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Danger from dodgy health advice posts

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There’s an email flying around at the moment claiming to contain advice from a Sydney hospital to its staff.

It bears a lot of similarities to another (literally and figuratively) viral post that has been exposed on the BBC’s Coronavirus Newscast podcast as being dangerously bogus and misleading.

The original post, now dressed up as an email to hospital workers, purported to come from an uncle in China and contains dubious advice such as, you can kill coronavirus by sunbathing or by drinking hot liquids and that if you have the symptoms of a common cold, like a runny nose, then you don’t have coronavirus.

NONE OF THESE THINGS ARE TRUE!

As the BBC’s Disinformation Reporter – yes, that’s an actual job – says, the information in these emails and posts on Twitter, Facebook and all the other social media platforms, contains dubious information mixed with enough real advice to make it seem credible.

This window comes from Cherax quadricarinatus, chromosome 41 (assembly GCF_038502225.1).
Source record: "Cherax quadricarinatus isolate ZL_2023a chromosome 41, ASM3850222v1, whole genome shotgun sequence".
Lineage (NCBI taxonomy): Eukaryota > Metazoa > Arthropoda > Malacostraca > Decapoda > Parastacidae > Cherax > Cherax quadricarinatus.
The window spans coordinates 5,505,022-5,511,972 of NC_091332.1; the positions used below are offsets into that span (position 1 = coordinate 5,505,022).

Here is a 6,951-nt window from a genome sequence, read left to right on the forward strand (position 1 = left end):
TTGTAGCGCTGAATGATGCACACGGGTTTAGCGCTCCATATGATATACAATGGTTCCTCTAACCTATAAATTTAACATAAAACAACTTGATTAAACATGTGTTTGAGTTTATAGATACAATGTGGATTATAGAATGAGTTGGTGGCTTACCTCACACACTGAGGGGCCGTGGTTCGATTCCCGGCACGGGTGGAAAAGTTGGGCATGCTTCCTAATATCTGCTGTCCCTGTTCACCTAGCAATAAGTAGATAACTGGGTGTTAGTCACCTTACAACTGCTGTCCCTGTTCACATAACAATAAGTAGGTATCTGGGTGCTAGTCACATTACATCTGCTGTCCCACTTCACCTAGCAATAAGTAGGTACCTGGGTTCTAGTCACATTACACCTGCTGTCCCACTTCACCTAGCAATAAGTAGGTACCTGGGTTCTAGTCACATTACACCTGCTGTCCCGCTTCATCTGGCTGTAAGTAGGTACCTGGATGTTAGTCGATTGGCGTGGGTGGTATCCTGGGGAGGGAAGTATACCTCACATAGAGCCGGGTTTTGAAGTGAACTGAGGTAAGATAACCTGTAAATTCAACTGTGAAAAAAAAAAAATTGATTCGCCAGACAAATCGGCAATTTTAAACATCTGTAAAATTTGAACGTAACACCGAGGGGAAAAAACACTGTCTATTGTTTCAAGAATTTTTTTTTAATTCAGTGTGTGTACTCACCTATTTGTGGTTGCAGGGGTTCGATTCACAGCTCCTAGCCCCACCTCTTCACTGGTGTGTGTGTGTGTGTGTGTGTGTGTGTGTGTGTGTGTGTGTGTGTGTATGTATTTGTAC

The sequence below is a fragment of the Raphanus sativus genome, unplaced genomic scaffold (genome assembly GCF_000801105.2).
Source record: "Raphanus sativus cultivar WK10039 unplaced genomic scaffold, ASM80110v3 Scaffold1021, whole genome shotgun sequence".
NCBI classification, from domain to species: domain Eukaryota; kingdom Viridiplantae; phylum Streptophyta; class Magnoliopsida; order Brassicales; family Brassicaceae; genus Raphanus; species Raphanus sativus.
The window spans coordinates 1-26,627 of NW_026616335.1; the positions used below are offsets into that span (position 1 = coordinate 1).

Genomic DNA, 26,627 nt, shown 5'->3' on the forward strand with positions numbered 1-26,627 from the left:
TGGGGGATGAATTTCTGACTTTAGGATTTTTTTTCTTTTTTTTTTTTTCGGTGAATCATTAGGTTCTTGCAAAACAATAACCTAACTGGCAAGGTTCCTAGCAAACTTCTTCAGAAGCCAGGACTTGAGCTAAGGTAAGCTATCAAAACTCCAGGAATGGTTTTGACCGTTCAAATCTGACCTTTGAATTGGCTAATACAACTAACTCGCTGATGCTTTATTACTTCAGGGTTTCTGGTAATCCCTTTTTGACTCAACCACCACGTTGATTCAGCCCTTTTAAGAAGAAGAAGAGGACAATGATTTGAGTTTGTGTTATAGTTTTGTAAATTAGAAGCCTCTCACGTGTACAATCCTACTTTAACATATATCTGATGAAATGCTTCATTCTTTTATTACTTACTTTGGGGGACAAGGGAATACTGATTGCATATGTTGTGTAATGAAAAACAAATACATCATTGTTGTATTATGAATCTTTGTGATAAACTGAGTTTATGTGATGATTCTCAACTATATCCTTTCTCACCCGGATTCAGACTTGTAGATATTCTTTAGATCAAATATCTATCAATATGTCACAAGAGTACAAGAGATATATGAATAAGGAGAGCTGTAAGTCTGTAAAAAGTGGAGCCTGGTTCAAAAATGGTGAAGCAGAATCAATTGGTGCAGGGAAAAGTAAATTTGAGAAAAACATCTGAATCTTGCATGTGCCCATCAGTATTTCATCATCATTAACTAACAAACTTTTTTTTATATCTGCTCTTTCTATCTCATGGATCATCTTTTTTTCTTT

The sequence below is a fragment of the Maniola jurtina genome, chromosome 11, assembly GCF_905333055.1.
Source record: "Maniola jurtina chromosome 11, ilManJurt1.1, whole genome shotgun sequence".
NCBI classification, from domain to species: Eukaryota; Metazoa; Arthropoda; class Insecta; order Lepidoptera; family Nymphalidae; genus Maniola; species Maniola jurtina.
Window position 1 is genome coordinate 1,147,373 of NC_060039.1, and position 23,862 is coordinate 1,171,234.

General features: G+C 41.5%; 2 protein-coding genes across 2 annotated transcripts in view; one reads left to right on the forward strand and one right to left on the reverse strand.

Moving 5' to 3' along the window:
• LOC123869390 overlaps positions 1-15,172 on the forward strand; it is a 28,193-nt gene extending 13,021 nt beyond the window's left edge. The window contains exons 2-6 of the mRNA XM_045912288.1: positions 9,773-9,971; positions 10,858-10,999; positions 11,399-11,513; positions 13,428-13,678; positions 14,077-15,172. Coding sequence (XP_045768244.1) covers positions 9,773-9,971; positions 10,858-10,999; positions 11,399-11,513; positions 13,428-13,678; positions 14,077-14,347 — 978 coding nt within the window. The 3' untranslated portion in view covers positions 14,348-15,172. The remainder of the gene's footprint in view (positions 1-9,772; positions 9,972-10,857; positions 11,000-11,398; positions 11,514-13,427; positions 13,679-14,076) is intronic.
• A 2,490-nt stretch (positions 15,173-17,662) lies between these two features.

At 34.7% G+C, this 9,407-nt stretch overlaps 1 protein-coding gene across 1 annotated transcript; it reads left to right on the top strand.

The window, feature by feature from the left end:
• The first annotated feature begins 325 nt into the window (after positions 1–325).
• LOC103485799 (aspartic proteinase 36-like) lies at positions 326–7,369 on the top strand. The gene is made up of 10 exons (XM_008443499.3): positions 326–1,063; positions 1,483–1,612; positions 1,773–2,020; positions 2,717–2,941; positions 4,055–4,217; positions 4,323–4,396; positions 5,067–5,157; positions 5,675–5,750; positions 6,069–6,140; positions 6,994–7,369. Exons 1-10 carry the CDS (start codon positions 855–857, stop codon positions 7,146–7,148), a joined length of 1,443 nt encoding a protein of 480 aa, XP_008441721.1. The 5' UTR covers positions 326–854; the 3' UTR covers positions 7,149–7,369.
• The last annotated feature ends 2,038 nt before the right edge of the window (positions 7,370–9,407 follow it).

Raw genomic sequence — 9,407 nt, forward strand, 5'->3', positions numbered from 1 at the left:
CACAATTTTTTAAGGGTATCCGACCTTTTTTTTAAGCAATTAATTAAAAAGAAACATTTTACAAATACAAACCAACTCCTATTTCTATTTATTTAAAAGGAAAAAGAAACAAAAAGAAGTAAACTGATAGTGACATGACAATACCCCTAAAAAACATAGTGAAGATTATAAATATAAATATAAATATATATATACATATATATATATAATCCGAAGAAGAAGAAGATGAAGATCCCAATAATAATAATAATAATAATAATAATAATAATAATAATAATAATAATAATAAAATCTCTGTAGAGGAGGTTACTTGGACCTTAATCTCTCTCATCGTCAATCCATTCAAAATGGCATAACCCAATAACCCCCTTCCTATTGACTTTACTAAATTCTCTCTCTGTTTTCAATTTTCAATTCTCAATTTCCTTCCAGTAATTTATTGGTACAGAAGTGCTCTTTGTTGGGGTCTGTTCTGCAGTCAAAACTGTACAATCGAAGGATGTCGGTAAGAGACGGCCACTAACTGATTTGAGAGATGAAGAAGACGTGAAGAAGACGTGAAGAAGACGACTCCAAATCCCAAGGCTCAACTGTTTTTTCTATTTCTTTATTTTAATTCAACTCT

The BBC reporter credits the spread of this bogus advice to the best of motives – people wanting to help each other – exacerbated by copying and pasting the content so that it appears to come from someone the recipient trusts.

The advice from the BBC’s ‘data detective’ is that it’s better not to pass on any information at all than send out dubious information that could, ultimately, kill someone.

And it contains three “golden rules” to help you spot bogus information. On that very note, please don’t take my word for it. Listen to this excerpt from the BBC podcast and then go to the Australian Government’s Health advisory webpage.

And a couple of days after we first posted this, this story appeared in the SMH.

Oh, and if you have passed on anything like the dubious information mentioned above or in the podcast, take a moment to go back to your favourite social media platform and remove it then maybe even direct your contacts to a more reliable source of information.

 

Stay well, apart!

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